The European Court of Justice has warned Poland that failure to comply with a ban on logging in the primaeval Białowieża forest will result in a fine of €100,000 per day.

The EU’s top court reiterated its July decision that Poland must stop logging, pending its final decision on the European Commission’s accusations that cutting down trees in the forest violates birds and habitats protection rules.

The Luxembourg-based court also gave Warsaw 15 days to notify Brussels about how it planned on complying with the decision.

But, as reported by Radio Poland online, Warsaw claimed that logging was necessary to ensure safety in the UNESCO World Heritage-listed forest in Poland’s northeast, which is home to the European bison and a number of bird species.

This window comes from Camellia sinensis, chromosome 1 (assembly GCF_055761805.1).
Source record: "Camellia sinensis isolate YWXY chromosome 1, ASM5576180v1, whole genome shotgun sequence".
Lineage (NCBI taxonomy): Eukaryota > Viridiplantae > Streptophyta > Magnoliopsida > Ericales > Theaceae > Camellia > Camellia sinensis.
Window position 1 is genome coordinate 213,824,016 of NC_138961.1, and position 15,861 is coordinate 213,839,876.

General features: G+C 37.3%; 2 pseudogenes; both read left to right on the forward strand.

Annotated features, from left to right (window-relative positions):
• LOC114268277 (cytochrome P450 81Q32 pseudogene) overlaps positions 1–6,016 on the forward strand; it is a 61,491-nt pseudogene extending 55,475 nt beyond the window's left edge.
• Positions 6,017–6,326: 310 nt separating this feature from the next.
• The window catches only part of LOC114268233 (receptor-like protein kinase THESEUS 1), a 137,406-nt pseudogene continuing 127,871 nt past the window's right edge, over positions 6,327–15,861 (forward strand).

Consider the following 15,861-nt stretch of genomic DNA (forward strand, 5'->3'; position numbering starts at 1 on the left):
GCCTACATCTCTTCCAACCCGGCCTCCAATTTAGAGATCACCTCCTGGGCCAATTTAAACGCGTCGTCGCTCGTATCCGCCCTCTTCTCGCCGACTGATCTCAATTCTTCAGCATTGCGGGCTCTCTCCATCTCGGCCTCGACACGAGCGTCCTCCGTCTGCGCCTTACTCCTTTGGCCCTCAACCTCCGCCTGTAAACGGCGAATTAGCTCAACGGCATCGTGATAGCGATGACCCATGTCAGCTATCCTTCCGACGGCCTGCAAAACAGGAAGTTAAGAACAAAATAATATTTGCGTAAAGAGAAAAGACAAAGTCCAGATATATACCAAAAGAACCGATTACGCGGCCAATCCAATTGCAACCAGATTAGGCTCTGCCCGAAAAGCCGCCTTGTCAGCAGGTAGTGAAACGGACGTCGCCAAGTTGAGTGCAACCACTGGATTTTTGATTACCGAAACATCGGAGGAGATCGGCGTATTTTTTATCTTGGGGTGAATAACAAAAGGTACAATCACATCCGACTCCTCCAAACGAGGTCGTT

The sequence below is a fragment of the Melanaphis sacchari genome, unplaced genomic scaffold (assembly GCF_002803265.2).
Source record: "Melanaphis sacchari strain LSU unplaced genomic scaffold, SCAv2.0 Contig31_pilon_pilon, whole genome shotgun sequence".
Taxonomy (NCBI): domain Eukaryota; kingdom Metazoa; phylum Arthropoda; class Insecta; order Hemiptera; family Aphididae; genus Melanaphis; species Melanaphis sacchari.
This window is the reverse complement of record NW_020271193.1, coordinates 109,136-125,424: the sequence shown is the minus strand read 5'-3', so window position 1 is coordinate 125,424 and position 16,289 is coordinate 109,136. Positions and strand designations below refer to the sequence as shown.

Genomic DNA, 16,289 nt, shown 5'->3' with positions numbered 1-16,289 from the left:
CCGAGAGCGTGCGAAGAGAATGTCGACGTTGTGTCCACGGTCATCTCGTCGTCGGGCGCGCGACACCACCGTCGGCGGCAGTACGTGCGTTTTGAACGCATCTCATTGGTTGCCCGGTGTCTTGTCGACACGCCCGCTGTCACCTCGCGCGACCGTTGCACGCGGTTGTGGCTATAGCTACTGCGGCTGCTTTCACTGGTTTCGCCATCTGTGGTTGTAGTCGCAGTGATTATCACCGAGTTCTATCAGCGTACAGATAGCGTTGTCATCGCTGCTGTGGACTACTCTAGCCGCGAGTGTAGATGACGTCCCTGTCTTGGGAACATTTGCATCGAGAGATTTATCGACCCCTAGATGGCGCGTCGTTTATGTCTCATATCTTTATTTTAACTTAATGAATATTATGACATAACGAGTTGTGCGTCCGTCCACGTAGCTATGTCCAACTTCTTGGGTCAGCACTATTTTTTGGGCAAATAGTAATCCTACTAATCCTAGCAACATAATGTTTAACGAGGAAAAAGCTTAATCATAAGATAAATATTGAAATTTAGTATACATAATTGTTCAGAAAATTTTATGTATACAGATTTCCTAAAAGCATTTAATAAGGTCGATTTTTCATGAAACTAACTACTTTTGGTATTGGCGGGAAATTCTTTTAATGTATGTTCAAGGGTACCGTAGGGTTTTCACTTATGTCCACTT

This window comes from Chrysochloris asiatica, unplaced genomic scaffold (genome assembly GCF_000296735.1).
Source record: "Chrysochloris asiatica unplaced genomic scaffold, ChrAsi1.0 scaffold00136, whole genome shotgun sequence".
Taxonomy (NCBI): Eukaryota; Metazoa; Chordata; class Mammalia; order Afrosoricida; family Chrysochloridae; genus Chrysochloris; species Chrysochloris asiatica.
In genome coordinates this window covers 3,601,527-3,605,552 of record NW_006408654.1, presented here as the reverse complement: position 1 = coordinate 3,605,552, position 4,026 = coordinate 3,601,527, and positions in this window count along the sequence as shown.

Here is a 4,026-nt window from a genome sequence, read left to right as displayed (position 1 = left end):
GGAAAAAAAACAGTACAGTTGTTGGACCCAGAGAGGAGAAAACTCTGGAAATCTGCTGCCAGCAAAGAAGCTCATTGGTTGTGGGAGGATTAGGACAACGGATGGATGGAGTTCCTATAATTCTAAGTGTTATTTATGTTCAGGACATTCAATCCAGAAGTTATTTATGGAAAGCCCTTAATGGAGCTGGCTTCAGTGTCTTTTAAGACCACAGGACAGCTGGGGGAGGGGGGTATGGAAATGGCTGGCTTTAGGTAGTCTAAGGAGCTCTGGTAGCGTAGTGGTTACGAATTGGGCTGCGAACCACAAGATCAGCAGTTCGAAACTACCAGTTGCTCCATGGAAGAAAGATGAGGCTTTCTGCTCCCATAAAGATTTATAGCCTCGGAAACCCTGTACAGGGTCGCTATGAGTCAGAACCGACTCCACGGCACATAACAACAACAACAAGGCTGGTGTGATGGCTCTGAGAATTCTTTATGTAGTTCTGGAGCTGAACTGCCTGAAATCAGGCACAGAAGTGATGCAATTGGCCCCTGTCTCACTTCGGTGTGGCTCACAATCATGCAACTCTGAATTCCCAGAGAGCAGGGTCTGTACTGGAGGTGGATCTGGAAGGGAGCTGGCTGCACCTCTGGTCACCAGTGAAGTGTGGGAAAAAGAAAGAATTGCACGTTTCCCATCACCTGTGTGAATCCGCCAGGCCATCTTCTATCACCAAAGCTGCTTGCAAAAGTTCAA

Polish Environment Minister Jan Szyszko explained that a plague of the spruce bark beetle has compromised trees and that this is a threat to mushroom pickers and others who enter the forest.

But the European court has argued that the immediate ban was necessary because logging could cause significant and irreversible damage to the ancient forest.

The Reuters news agency quoted Adam Bohdan from Wild Poland Foundation as saying that about 180,000 cubic metres were cut in Bialowieza Forest this year. This is equivalent to 400% of average annual logging volumes there.